Organisers: Segodnya Information Platform and Radio Liberty
How was it possible to film footage in Crimea about the Ukrainian activist Volodymyr Balukh, who was sentenced to 5 years in prison, and what difficulties did the film crew encounter in their work? The project’s authors will answer these questions. Ukrainian media are banned in Crimea: any article for a Ukrainian website, any video recording in the street, any attempt to convey information will lead to you being banned from journalism, fines, exile, and blocked from entering Crimea for many years.
During the discussion ‘We don’t leave our people behind: What is going on in Crimea?’, we will talk about how in such circumstances we can find out what is actually happening in Crimea. How do journalists manage to get information? Why is the government afraid of journalists? And what are the actual sentiments on the peninsula today?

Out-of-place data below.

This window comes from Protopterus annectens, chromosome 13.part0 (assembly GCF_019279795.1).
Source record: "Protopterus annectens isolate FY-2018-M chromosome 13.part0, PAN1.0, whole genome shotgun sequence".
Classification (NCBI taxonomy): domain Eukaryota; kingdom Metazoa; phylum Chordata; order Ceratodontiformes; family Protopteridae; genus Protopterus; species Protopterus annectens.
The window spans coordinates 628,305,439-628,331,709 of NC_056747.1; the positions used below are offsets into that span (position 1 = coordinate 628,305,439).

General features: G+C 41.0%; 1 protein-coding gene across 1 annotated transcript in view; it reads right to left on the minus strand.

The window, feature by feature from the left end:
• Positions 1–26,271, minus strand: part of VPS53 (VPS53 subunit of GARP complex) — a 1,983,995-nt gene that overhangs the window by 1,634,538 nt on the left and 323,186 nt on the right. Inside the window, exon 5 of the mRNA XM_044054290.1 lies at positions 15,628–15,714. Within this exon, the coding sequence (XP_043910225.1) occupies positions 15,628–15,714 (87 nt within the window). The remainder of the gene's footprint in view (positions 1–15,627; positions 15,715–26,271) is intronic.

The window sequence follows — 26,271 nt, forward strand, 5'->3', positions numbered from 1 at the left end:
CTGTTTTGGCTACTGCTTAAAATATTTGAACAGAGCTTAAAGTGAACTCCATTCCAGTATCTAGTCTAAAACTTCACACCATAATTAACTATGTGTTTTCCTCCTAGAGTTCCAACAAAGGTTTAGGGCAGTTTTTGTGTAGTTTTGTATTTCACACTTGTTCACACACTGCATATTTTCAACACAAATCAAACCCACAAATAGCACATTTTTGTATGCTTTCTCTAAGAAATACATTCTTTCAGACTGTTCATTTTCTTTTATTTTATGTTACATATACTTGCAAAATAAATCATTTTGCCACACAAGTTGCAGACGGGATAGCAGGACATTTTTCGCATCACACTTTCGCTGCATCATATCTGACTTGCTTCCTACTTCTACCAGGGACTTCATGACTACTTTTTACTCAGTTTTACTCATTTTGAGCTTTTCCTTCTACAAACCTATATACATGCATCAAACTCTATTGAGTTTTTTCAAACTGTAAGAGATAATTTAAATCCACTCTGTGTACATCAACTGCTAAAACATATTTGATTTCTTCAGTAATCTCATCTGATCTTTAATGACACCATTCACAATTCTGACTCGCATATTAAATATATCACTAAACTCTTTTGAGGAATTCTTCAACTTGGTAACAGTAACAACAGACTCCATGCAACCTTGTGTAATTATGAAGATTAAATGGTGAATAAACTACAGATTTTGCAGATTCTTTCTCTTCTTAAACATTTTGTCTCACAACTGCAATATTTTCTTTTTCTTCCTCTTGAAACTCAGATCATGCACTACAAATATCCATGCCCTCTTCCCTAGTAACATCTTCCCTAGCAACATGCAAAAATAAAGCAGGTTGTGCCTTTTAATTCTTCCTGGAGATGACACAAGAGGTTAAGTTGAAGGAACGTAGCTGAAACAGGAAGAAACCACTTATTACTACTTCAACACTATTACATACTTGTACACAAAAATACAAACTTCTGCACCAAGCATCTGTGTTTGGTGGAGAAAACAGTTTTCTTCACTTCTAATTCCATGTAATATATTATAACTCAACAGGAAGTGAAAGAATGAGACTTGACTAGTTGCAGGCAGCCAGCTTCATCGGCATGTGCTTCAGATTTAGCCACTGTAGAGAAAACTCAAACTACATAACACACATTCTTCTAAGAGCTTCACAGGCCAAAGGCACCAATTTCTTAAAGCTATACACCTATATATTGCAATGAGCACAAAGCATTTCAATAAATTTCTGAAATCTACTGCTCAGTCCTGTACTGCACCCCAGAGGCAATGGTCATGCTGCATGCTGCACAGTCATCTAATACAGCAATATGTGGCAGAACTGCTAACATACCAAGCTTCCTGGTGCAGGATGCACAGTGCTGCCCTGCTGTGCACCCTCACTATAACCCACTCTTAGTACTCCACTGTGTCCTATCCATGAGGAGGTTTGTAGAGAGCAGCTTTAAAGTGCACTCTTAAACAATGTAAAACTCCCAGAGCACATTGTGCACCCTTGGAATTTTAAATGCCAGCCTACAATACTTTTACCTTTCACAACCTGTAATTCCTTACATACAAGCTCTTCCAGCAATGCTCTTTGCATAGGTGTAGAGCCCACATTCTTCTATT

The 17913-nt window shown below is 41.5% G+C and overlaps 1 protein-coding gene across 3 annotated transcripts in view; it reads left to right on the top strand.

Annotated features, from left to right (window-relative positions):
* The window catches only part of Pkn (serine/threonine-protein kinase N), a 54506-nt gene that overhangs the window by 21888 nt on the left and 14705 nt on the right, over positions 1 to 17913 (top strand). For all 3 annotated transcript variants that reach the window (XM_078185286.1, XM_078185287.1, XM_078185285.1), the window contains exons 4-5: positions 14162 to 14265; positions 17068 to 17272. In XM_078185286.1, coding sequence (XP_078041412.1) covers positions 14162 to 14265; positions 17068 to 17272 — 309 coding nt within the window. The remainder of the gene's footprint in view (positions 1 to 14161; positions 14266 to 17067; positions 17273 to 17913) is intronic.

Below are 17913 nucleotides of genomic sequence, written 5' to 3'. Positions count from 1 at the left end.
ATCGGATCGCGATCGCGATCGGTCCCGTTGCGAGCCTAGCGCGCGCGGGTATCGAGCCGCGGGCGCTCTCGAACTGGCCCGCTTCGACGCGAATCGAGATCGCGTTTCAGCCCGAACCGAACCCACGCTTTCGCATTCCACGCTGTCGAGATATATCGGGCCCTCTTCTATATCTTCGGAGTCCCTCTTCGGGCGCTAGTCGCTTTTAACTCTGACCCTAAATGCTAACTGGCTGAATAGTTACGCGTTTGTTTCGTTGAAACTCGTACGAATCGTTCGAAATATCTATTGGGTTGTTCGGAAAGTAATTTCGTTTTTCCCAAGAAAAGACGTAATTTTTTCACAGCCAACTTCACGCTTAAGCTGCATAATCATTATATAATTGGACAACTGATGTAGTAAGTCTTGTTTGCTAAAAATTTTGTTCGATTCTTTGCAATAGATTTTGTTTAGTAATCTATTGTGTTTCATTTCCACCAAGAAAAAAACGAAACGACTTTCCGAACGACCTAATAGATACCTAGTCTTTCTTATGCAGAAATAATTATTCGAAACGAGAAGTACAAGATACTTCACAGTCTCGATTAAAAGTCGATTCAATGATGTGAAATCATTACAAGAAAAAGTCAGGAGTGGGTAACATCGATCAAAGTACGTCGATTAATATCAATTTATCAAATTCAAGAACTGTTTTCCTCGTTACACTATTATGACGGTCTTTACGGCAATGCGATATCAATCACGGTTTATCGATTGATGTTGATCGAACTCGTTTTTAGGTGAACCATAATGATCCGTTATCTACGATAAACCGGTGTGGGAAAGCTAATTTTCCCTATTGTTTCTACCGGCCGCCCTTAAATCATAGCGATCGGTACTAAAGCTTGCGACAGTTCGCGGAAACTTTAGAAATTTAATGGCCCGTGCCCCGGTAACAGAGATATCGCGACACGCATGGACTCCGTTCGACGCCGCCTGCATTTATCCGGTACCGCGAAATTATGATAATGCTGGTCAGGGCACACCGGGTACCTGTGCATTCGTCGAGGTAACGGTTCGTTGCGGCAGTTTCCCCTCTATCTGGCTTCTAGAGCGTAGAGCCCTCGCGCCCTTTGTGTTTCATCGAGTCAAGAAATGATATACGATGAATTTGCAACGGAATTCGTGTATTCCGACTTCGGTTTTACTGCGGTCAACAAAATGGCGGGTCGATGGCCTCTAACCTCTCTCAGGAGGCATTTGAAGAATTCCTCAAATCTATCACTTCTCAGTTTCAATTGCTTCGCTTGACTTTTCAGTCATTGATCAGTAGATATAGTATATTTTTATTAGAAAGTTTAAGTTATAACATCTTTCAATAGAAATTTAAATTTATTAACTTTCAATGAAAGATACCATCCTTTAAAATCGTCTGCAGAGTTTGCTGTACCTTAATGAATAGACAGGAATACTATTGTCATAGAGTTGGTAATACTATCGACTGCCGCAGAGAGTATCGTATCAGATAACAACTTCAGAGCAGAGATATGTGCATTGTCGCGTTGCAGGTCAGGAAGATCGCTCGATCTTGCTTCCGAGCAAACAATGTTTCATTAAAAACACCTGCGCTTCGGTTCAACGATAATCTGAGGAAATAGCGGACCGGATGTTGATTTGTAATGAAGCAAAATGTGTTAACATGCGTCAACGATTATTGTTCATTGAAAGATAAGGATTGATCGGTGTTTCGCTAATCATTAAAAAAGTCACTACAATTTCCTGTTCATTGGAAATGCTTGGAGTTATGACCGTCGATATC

This discussion will include unique testimonies by people who, despite all the obstacles, still visit Crimea, who live for Crimea, and who have experienced what it means to be a ‘prisoner of the Kremlin’ firsthand.
Anzhelika Rudenko, author of the project, reporter for Radio Liberty, editor-in-chief of the Crimea.Realities TV project;
Volodymyr Prytula, head of the Crimea.Reality project;
Olha Dinze, lawyer, defence attorney for Volodymyr Balukh; Anton Naumliuk, reporter for Radio Liberty;
Akhtem Chyigoz, deputy head of the Mejlis of the Crimean Tatar People, former political prisoner;
Daria Svyrydova, human rights advocate, lawyer with the Ukrainian Helsinki Human Rights Union.